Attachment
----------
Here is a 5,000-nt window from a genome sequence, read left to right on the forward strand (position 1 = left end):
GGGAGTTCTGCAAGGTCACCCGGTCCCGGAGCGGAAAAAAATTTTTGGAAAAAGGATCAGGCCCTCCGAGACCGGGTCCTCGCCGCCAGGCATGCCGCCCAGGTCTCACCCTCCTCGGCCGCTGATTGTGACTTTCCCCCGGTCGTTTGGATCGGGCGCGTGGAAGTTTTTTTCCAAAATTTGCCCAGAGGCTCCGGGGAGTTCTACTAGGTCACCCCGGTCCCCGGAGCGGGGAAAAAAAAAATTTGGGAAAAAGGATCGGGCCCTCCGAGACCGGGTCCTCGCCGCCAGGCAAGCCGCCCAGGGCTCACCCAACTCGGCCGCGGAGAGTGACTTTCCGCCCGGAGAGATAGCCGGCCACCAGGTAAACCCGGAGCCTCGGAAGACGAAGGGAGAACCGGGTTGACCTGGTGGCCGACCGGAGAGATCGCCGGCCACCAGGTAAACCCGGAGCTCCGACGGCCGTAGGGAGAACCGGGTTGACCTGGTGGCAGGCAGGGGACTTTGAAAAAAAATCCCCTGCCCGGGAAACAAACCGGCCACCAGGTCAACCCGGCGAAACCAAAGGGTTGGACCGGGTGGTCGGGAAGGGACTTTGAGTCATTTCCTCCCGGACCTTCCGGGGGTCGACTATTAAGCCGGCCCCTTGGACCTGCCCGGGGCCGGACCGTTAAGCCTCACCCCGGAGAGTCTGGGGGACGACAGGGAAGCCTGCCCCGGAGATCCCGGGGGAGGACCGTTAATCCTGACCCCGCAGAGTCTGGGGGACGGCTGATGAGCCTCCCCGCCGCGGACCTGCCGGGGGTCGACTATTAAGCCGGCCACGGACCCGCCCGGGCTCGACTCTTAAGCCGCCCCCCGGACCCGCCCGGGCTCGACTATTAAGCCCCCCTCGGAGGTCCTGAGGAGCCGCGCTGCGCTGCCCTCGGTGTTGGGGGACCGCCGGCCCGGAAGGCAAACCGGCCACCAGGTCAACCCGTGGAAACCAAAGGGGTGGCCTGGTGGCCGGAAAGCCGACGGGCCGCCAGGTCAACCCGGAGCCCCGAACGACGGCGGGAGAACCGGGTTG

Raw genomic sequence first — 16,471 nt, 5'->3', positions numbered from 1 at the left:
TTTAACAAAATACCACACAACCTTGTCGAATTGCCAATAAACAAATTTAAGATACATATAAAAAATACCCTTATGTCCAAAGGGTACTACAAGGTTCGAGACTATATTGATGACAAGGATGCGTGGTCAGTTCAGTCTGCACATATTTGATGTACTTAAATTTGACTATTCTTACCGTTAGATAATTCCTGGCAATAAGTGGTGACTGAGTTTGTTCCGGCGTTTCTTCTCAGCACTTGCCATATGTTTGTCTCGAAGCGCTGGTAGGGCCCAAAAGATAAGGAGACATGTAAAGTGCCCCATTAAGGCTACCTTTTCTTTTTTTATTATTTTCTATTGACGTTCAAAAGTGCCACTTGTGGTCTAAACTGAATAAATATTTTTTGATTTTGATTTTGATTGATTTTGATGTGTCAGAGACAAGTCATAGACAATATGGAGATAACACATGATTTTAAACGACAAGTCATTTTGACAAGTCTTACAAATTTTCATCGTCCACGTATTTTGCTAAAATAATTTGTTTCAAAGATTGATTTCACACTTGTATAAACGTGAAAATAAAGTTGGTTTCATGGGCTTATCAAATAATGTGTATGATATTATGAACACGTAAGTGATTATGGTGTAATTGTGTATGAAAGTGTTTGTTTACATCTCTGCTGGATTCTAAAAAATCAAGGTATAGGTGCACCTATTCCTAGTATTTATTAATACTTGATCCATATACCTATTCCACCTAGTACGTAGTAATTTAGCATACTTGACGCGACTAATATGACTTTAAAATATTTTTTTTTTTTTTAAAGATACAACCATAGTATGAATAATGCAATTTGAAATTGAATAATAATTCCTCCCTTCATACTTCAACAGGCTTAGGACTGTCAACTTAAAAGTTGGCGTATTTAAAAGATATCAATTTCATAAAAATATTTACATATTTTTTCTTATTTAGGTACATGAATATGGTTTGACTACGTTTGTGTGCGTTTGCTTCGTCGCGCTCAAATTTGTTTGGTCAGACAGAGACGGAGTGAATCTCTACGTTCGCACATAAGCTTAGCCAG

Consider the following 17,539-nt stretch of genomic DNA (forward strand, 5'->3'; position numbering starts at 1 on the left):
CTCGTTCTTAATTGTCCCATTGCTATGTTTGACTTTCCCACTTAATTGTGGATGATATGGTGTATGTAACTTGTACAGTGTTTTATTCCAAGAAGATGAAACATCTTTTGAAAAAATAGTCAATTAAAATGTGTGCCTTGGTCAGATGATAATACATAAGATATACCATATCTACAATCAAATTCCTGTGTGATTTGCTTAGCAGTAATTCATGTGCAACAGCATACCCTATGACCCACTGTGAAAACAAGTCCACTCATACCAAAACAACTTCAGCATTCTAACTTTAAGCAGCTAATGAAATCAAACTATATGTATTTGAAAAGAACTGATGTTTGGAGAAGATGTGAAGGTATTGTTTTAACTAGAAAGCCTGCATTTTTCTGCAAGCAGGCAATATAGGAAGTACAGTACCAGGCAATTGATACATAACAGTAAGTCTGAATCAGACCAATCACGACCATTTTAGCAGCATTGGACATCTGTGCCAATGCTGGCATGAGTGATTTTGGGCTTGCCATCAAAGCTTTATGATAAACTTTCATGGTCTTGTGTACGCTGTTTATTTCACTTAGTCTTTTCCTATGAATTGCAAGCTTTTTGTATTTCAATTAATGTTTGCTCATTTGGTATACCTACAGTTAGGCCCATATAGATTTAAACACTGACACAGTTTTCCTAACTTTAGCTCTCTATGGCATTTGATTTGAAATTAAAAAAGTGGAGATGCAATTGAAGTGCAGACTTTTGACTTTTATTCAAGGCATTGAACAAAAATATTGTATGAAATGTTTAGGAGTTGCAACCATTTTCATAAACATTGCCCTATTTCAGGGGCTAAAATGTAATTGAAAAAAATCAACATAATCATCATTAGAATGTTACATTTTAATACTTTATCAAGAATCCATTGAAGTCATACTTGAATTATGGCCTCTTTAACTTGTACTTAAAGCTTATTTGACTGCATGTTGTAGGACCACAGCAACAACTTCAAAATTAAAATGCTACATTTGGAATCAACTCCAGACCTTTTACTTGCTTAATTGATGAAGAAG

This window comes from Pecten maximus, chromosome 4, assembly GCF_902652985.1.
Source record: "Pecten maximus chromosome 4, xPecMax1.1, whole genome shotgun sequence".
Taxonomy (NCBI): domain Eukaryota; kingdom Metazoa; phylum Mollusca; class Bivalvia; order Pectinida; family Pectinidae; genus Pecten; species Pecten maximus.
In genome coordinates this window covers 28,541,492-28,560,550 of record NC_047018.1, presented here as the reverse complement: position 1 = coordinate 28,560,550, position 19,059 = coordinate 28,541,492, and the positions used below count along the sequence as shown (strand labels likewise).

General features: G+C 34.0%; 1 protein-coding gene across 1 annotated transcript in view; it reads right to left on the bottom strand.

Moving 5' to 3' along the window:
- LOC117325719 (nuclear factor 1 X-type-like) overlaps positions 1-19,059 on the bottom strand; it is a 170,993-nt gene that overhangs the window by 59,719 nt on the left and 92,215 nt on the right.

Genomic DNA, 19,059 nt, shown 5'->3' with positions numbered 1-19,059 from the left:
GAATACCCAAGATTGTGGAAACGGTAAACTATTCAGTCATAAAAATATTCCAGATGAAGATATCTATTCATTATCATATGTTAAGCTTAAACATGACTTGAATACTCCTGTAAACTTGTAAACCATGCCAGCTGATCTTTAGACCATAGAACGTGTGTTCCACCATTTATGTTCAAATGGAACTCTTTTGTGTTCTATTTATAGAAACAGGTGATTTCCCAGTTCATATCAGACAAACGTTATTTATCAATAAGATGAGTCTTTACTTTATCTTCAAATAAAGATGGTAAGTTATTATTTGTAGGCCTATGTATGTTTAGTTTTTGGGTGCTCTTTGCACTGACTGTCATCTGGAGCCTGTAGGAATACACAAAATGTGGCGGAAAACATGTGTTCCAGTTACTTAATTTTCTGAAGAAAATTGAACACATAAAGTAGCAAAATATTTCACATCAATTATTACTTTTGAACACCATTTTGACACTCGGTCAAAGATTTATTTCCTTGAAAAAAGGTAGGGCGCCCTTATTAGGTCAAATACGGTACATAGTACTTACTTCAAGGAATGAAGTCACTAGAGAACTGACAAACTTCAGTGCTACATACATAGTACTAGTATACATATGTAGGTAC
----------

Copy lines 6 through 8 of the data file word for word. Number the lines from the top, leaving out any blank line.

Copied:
CTCGTTCTTAATTGTCCCATTGCTATGTTTGACTTTCCCACTTAATTGTGGATGATATGGTGTATGTAACTTGTACAGTGTTTTATTCCAAGAAGATGAAACATCTTTTGAAAAAATAGTCAATTAAAATGTGTGCCTTGGTCAGATGATAATACATAAGATATACCATATCTACAATCAAATTCCTGTGTGATTTGCTTAGCAGTAATTCATGTGCAACAGCATACCCTATGACCCACTGTGAAAACAAGTCCACTCATACCAAAACAACTTCAGCATTCTAACTTTAAGCAGCTAATGAAATCAAACTATATGTATTTGAAAAGAACTGATGTTTGGAGAAGATGTGAAGGTATTGTTTTAACTAGAAAGCCTGCATTTTTCTGCAAGCAGGCAATATAGGAAGTACAGTACCAGGCAATTGATACATAACAGTAAGTCTGAATCAGACCAATCACGACCATTTTAGCAGCATTGGACATCTGTGCCAATGCTGGCATGAGTGATTTTGGGCTTGCCATCAAAGCTTTATGATAAACTTTCATGGTCTTGTGTACGCTGTTTATTTCACTTAGTCTTTTCCTATGAATTGCAAGCTTTTTGTATTTCAATTAATGTTTGCTCATTTGGTATACCTACAGTTAGGCCCATATAGATTTAAACACTGACACAGTTTTCCTAACTTTAGCTCTCTATGGCATTTGATTTGAAATTAAAAAAGTGGAGATGCAATTGAAGTGCAGACTTTTGACTTTTATTCAAGGCATTGAACAAAAATATTGTATGAAATGTTTAGGAGTTGCAACCATTTTCATAAACATTGCCCTATTTCAGGGGCTAAAATGTAATTGAAAAAAATCAACATAATCATCATTAGAATGTTACATTTTAATACTTTATCAAGAATCCATTGAAGTCATACTTGAATTATGGCCTCTTTAACTTGTACTTAAAGCTTATTTGACTGCATGTTGTAGGACCACAGCAACAACTTCAAAATTAAAATGCTACATTTGGAATCAACTCCAGACCTTTTACTTGCTTAATTGATGAAGAAG

This window comes from Pecten maximus, chromosome 4, assembly GCF_902652985.1.
Source record: "Pecten maximus chromosome 4, xPecMax1.1, whole genome shotgun sequence".